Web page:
Insidious (dir. James Wan, 2011) – A young couple seeks help for their comatose child trapped in The Further, a demon and spirit-infested realm.
Bringing back atmospheric horror of the 70s, Insidious delivers rare effective scares.
Spilling blood and ripping innards apart can get you for brief moments. But since the millennium began, horror movies have not sustained terror in their entirety quite like Insidious did.
Following the Splat Pack’s great ambitions, director James Wan and writer Leigh Whannel revive the true unadulterated sense of the word ‘horror’. With Dead Silence, they abandon visceral violence for creepy ambience. With Insidious, they find temerity to strip the genre down to its early roots, making minimalist horror work for a modern audience.
The new masters of suspense pay careful attention to design. In the old-fashioned spirit of beloved 70s horror, the movie completes the nostalgic experience with font and sound. They take us into the dark realms of The Further, where a father will do anything to bring his son back.
While the plot draws easy comparisons to Poltergeist, the execution feels original. Perfect pacing ensures that tension never assuages, such that audible nervous screams intermittently resound. There is no room for that pounding heartbeat to slow. Many scare attempts will leave the audience pallid and dare I say, Dario Argento proud.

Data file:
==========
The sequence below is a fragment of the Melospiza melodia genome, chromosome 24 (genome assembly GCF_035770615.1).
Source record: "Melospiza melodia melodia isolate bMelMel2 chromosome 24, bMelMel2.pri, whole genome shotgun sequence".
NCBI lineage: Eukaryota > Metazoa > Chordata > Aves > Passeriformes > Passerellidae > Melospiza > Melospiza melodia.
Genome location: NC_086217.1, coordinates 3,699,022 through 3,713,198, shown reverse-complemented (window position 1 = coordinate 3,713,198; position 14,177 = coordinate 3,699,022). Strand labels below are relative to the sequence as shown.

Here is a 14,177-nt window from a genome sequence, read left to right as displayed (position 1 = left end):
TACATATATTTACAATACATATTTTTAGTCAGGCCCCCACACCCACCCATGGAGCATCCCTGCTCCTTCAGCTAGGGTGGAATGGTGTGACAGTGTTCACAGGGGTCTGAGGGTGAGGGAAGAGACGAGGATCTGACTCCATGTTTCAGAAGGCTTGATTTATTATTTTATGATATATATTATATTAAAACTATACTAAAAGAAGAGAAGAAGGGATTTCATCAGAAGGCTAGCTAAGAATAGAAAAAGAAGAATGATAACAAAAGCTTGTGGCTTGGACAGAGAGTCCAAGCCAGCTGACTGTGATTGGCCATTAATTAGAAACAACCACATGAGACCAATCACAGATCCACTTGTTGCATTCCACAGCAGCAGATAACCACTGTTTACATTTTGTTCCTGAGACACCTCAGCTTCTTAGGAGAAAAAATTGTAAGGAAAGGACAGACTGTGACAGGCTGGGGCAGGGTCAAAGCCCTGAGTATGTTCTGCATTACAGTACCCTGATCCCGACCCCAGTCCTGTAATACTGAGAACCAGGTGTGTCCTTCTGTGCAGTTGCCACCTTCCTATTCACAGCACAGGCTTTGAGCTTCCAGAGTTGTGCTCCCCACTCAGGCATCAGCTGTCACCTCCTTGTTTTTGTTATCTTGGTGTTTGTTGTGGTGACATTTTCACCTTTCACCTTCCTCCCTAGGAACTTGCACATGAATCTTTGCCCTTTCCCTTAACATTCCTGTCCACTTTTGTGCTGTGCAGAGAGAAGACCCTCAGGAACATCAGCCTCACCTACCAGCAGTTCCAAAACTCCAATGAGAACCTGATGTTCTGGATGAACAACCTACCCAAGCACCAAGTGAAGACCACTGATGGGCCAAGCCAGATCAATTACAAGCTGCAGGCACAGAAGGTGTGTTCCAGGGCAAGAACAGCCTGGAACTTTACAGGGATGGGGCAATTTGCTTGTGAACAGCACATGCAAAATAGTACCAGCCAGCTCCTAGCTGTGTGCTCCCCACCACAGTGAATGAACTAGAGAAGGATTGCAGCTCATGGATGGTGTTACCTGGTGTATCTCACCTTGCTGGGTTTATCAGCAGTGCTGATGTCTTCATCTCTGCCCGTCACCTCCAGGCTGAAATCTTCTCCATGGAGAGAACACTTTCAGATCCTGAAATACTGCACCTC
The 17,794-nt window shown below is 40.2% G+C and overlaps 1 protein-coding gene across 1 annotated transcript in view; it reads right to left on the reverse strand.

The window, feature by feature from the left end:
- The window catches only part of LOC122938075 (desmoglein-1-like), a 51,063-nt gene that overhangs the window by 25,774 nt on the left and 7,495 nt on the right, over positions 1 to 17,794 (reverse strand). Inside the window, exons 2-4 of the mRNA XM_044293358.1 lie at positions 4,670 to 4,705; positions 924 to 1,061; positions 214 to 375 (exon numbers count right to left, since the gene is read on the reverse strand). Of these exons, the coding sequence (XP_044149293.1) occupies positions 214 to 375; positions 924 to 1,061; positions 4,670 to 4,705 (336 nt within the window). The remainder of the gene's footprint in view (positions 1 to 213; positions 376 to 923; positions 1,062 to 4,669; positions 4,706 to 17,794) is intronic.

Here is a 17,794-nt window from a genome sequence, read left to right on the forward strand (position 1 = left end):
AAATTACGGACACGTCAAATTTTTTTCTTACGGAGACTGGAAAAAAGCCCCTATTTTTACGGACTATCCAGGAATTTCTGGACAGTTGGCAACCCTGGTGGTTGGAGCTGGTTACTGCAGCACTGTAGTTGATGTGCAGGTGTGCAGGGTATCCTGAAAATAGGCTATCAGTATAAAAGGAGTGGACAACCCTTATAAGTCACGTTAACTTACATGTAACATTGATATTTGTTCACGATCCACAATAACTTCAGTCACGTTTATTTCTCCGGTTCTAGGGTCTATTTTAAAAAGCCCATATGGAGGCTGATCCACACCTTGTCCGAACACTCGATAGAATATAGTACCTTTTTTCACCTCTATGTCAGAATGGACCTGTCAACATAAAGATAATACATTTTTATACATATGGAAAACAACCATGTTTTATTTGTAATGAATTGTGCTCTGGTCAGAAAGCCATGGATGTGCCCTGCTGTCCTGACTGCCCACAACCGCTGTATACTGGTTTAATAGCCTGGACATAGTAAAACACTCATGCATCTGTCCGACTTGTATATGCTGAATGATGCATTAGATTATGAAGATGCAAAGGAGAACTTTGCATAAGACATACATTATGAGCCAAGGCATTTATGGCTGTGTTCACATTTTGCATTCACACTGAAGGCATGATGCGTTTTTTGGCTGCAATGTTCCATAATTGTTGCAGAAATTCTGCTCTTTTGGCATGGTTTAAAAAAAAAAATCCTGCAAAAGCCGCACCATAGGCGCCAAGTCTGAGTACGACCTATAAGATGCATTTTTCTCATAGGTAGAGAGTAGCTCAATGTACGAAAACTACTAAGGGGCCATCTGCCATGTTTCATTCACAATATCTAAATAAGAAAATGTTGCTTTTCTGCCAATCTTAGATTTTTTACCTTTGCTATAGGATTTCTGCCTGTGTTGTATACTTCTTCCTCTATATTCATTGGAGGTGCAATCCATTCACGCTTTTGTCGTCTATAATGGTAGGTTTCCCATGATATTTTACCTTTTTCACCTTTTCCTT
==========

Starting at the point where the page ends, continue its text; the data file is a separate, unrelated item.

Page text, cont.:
The haunting atmosphere holds up for the most part, though a little camp slips in. A certain Darth Maul-like demon puts a smile where quivering lips should be. Such is a minor distraction to an otherwise brilliant genre gem. Heading back to basics, James Wan has once again proved his dexterity in evoking fear with horror fundamentals.
Fans of the Wan/Whannel team up (or as I like to call it, Wan-nel) must look out for Billy’s cameo appearance. Perhaps, one may even hear that inner voice to have that tiny chained leg sawed clean off. (Or maybe that’s just me.)